Financial exploitation of vulnerable adults has always been a problem, in Michigan and elsewhere. Older adults may have considerable savings, and may be frail, isolated, or lonely, making them easy prey for the unscrupulous. In recent decades, the internet and other rapidly-advancing technology has made it even easier for con artists to take advantage of seniors.
Elder financial exploitation can take many forms, from theft by a caretaker to embezzlement by guardians to a variety of phone and internet scams. Fortunately, Michigan has taken steps to protect seniors and other vulnerable adults from some prevalent forms of financial abuse.
A collaborative effort spearheaded by the Michigan Department of Attorney General’s Elder Abuse Task Force led to the development of the Financial Exploitation Prevention Act (FEPA). The Task Force is composed of over 50 public, private, and nonprofit organizations in Michigan. FEPA was signed into law on December 30, 2020, and took effect in September 2021.
What is Financial Exploitation?
FEPA defines “financial exploitation” as either “a fraudulent or otherwise illegal, unauthorized, or improper act or promise of an individual who uses or attempts to use the financial resources of another individual for monetary or personal benefit, profit, or gain,” or “a fraudulent or otherwise illegal, unauthorized, or improper act or process of an individual that results or is intended to result in depriving another individual of rightful access to or use of benefits, resources, belongings, or assets.”
In practice, financial exploitation might look like a younger relative writing checks from an older relative’s checkbook for their own benefit, forging the older relative’s signature. Financial exploitation could also involve using an older relative’s ATM card and code without their authorization and using their money for one’s own purposes; pressuring the older person for loans or to pay someone else’s bills; intercepting and cashing the senior’s benefit check; or using the access provided by a power of attorney to gain access to the senior’s funds.
Provisions of the Financial Exploitation Prevention Act
Because much financial abuse of elders involves transactions through banks and other financial institutions, it makes sense to give those institutions training and tools to identify and report potential exploitation.
The Financial Exploitation Prevention Act both empowers and protects financial institutions in efforts to safeguard the vulnerable. FEPA requires financial institutions to develop and put in place policies, training, and procedures to identify financial exploitation and report it to a law enforcement agency or Adult Protective Services. Institutions need to instruct employees regarding common types of financial exploitation, signs of potential exploitation, federal advisory guidance, and what to do when financial exploitation is detected or suspected.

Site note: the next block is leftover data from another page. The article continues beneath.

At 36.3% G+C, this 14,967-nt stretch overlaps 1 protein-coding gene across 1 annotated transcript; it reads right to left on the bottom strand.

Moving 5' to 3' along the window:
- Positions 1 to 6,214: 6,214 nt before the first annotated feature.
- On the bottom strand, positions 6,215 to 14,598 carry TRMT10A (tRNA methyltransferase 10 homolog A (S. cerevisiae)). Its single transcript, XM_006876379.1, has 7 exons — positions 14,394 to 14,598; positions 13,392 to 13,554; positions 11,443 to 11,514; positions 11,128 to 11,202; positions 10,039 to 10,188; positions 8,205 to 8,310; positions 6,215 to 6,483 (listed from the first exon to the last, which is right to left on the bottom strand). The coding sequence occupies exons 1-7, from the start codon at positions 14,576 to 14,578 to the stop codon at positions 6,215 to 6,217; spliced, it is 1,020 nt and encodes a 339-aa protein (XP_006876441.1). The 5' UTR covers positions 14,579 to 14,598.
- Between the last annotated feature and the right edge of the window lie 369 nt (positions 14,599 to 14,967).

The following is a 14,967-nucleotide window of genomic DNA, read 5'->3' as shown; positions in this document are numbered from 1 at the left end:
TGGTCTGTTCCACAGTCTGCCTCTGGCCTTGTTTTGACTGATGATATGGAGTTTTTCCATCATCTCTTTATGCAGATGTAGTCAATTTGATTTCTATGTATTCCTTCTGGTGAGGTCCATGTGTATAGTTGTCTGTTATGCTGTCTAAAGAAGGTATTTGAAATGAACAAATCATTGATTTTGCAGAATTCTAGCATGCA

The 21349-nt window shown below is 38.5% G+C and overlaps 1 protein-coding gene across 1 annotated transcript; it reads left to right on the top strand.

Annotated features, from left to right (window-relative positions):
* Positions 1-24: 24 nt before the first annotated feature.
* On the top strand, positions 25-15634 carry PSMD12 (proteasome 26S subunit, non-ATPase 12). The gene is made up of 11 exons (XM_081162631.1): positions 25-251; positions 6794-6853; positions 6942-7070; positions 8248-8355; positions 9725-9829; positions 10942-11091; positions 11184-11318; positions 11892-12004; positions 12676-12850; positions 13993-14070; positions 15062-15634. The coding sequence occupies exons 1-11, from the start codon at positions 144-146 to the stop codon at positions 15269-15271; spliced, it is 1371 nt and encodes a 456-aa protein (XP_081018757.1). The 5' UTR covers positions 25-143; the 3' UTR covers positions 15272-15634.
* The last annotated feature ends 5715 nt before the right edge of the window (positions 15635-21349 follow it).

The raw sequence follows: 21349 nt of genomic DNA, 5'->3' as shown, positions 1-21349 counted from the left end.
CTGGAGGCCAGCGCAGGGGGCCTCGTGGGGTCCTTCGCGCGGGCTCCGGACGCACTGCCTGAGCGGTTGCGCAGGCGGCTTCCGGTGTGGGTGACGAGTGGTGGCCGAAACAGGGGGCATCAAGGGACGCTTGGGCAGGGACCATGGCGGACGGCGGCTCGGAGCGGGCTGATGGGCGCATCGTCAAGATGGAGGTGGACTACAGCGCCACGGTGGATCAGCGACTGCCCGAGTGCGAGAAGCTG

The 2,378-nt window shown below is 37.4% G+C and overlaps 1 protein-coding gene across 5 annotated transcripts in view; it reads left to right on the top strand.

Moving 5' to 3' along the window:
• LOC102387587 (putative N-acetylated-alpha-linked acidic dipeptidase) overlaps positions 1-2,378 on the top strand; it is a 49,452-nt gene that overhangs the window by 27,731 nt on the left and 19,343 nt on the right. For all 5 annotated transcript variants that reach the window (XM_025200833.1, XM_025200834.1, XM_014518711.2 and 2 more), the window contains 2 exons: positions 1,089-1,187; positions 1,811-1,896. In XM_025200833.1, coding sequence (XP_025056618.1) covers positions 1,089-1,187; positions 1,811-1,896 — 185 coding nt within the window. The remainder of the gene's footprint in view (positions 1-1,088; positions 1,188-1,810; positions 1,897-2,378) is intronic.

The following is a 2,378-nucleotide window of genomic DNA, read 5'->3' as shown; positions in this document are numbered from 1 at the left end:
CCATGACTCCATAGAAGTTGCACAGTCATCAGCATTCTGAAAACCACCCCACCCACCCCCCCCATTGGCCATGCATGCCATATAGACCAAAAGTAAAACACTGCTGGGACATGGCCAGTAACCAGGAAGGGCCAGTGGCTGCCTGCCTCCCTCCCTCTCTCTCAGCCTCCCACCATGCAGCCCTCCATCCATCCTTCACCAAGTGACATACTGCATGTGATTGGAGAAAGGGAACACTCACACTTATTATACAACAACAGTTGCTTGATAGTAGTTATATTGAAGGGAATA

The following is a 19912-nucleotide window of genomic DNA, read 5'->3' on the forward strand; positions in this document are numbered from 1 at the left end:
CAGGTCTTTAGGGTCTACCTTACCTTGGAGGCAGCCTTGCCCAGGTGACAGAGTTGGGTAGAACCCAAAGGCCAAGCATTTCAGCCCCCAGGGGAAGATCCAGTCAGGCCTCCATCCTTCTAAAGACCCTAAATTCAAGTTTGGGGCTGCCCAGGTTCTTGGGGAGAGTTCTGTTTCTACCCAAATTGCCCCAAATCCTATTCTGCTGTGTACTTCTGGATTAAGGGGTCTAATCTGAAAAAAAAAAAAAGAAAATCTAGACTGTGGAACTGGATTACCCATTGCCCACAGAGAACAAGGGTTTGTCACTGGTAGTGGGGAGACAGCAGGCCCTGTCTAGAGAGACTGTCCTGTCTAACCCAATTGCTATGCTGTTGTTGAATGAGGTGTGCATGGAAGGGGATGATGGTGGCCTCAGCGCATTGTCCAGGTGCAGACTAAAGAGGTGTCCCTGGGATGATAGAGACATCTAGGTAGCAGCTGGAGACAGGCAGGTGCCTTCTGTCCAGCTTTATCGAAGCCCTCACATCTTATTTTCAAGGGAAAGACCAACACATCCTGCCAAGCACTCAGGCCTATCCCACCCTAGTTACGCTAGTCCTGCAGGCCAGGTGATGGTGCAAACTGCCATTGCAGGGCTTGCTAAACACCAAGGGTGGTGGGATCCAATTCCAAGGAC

Policy regarding whether a report of potential exploitation is warranted must take into consideration the safety of employees and the customer who is the potential target of exploitation, as well as the need to preserve the customer’s funds or other assets. In addition, the law gives financial institutions, under certain circumstances, the ability to freeze customer assets or transactions under certain circumstances so that they can investigate further.
Within 10 business days after receiving a report of suspected or detected financial exploitation, the law enforcement or adult protective services agency must report in writing to the financial institution whether the matter is being investigated or referred to a law enforcement agency for investigation. Within 10 days of receiving a report, a law enforcement or adult protective services agency must notify the office of the county prosecutor. As soon as reasonably possible after an investigation, the agency must advise the financial institution of the disposition of the reported incident.
FEPA also includes measures to protect the identity of an individual or institution that reports suspected or detected financial exploitation of elders. Similar measures are in place to protect the identity and personal information of the suspected or confirmed victim of exploitation.
The new law also protects financial institutions and their officers, directors, agents and employees from being sued by a private party for an act or omission in good faith under FEPA, and from criminal or administrative liability.
FEPA does not require financial institutions or their employees to have rock-solid proof of exploitation before making a report to an authorized agency. But by requiring financial institutions to educate their employees about recognizing financial exploitation, and protecting them if they make a good-faith report of suspected exploitation, the new law helps to protect seniors.
If you have questions about the financial exploitation of vulnerable adults, or elder law in general, we invite you to contact our law office to schedule a consultation.